17. 17Division of Rheumatology, Cedars-Sinai Medical Center, Los Angeles, CA, USA
    1. Correspondence to Dr Jill P Buyon; Jill.Buyon{at}; Dr Michelle A Petri, Division of Rheumatology, Johns Hopkins University, Baltimore, MD, USA; mpetri{at}


    Objectives In lupus nephritis the pathological diagnosis from tissue retrieved during kidney biopsy drives treatment and management. Despite recent approval of new drugs, complete remission rates remain well under aspirational levels, necessitating identification of new therapeutic targets by greater dissection of the pathways to tissue inflammation and injury. This study assessed the safety of kidney biopsies in patients with SLE enrolled in the Accelerating Medicines Partnership, a consortium formed to molecularly deconstruct nephritis.

    Methods 475 patients with SLE across 15 clinical sites in the USA consented to obtain tissue for research purposes during a clinically indicated kidney biopsy. Adverse events (AEs) were documented for 30 days following the procedure and were determined to be related or unrelated by all site investigators. Serious AEs were defined according to the National Institutes of Health reporting guidelines.

    Results 34 patients (7.2%) experienced a procedure-related AE: 30 with haematoma, 2 with jets, 1 with pain and 1 with an arteriovenous fistula. Eighteen (3.8%) experienced a serious AE requiring hospitalisation; four patients (0.8%) required a blood transfusion related to the kidney biopsy. At one site where the number of cores retrieved during the biopsy was recorded, the mean was 3.4 for those who experienced a related AE (n=9) and 3.07 for those who did not experience any AE (n=140). All related AEs resolved.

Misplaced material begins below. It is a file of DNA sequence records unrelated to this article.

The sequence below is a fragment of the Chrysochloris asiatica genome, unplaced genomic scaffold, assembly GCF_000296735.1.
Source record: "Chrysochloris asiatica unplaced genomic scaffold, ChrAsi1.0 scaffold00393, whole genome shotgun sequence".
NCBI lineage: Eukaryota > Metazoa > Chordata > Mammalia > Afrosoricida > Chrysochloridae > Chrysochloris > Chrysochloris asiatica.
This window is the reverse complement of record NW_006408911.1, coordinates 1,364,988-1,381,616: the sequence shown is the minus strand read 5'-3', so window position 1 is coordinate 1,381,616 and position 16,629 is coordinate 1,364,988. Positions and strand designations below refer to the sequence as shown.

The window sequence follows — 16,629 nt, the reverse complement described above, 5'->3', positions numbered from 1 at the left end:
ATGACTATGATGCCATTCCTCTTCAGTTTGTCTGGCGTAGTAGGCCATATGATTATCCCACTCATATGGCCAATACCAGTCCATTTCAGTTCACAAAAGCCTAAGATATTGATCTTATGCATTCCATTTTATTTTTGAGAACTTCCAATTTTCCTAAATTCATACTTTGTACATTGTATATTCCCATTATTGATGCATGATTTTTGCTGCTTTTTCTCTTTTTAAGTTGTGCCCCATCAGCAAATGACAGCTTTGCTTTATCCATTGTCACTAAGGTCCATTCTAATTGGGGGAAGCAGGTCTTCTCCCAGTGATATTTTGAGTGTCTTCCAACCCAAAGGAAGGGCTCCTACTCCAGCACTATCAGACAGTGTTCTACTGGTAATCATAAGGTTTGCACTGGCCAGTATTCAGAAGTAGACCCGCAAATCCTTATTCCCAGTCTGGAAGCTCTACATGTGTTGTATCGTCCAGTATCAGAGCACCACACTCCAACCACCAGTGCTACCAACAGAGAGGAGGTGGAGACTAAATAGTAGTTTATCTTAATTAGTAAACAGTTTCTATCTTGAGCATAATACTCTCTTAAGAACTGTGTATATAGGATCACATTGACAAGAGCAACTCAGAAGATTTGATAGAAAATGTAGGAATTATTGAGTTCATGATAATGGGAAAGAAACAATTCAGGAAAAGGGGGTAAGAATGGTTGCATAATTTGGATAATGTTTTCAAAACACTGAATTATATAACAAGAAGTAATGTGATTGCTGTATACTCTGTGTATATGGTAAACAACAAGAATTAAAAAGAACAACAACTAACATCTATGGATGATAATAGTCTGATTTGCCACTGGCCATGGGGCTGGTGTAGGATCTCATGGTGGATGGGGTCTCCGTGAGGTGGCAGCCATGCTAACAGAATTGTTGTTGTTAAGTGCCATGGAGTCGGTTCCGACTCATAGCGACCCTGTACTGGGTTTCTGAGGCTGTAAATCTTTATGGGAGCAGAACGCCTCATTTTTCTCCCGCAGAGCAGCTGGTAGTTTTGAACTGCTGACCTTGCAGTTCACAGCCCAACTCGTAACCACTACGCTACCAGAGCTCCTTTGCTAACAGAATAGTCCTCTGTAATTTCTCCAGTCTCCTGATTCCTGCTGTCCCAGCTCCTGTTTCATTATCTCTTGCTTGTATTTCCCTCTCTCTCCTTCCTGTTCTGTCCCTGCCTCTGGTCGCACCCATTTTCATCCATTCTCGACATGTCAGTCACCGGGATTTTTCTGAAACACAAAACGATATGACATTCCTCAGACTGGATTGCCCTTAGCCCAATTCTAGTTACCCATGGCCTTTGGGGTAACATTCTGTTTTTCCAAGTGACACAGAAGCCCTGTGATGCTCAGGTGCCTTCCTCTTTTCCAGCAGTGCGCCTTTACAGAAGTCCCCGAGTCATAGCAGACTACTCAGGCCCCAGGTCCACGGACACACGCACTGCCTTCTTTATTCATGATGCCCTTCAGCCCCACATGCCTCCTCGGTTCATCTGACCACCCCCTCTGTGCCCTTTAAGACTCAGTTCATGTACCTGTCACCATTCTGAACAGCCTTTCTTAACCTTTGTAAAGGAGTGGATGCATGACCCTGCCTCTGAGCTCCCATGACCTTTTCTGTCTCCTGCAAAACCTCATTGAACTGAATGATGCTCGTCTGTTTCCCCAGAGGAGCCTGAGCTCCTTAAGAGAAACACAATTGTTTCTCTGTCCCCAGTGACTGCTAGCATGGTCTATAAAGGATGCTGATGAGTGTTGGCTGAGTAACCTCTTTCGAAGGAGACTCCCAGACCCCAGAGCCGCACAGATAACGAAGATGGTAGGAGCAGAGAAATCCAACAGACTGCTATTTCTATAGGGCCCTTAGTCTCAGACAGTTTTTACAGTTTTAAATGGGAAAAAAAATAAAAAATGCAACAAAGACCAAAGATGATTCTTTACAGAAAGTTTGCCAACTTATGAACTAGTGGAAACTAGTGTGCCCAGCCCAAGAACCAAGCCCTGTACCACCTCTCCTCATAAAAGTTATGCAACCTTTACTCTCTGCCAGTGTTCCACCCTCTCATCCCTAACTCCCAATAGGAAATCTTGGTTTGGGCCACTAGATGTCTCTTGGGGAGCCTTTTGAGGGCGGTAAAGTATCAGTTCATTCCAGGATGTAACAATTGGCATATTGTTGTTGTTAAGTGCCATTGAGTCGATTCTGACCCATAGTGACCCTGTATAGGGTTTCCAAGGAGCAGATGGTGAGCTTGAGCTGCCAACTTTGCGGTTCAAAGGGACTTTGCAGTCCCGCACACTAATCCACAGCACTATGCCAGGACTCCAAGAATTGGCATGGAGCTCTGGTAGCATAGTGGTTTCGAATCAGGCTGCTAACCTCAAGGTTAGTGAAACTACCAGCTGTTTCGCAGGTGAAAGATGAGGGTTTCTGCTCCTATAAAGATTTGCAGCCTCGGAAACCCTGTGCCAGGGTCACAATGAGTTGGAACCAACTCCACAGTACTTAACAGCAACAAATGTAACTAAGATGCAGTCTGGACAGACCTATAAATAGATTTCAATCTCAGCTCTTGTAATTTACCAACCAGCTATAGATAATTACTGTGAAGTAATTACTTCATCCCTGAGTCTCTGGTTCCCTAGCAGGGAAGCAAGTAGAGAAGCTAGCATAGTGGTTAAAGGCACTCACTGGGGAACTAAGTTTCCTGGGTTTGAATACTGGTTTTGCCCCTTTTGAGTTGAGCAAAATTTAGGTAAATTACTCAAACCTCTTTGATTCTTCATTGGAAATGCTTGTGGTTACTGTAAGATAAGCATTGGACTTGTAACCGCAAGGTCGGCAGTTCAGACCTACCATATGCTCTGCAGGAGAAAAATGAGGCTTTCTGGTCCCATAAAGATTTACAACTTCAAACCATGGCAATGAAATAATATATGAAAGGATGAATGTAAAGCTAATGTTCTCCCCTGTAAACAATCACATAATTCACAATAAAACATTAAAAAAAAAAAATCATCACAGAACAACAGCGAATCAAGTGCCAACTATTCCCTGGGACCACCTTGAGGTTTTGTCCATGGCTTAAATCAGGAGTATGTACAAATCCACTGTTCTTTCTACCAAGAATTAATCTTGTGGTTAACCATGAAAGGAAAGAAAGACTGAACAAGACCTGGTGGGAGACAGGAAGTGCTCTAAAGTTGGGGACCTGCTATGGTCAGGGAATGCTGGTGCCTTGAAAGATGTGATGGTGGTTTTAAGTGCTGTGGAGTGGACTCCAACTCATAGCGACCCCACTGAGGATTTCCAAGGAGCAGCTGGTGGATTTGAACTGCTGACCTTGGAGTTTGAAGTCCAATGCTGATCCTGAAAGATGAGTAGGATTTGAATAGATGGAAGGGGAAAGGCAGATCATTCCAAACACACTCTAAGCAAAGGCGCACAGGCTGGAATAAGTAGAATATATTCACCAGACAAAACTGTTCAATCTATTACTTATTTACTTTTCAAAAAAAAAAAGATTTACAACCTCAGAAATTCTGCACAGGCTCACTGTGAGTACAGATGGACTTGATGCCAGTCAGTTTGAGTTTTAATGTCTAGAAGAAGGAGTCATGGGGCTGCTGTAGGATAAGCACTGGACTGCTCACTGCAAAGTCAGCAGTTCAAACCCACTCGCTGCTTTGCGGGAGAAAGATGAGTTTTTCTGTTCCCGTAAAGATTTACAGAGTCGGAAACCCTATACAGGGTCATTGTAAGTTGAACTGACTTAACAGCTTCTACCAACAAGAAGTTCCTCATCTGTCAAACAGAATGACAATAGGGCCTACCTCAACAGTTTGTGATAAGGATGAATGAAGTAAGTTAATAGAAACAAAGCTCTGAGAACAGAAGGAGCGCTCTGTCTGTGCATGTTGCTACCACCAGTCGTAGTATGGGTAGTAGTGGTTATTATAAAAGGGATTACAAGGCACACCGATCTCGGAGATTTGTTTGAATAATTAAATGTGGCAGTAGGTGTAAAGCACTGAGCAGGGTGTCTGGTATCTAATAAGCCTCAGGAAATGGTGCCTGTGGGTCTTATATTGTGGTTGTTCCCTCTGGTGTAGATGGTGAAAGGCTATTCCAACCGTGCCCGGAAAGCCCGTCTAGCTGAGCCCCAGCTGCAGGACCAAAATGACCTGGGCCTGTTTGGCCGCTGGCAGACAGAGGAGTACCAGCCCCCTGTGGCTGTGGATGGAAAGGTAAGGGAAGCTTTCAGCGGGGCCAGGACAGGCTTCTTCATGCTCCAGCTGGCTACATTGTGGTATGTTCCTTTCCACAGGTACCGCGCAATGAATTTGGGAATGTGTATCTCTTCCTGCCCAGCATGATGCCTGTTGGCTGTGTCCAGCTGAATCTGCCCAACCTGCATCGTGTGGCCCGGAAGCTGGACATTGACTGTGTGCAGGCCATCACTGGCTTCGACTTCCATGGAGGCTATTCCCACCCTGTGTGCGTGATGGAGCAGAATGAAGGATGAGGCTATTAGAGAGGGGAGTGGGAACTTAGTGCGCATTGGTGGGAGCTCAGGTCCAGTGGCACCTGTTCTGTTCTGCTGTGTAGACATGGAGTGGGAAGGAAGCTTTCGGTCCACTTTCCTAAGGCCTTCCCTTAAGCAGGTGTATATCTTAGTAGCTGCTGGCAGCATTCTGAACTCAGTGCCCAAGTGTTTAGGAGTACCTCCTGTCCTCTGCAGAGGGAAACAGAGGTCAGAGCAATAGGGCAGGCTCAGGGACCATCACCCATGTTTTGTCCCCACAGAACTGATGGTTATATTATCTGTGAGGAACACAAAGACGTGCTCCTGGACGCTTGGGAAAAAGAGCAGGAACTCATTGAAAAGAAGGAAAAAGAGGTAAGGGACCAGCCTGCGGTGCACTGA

Conclusions Procurement of research tissue should be considered feasible, accompanied by a complication risk likely no greater than that incurred for standard clinical purposes. In the quest for targeted treatments personalised based on molecular findings, enhanced diagnostics beyond histology will likely be required.

    • lupus nephritis
    • lupus erythematosus
    • systemic
    • autoimmunity

    Data availability statement

    All data relevant to the study are included in the article or uploaded as supplementary information.

    This is an open access article distributed in accordance with the Creative Commons Attribution Non Commercial (CC BY-NC 4.0) license, which permits others to distribute, remix, adapt, build upon this work non-commercially, and license their derivative works on different terms, provided the original work is properly cited, appropriate credit is given, any changes made indicated, and the use is non-commercial. See:

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    Key messages

    What is already known about this subject?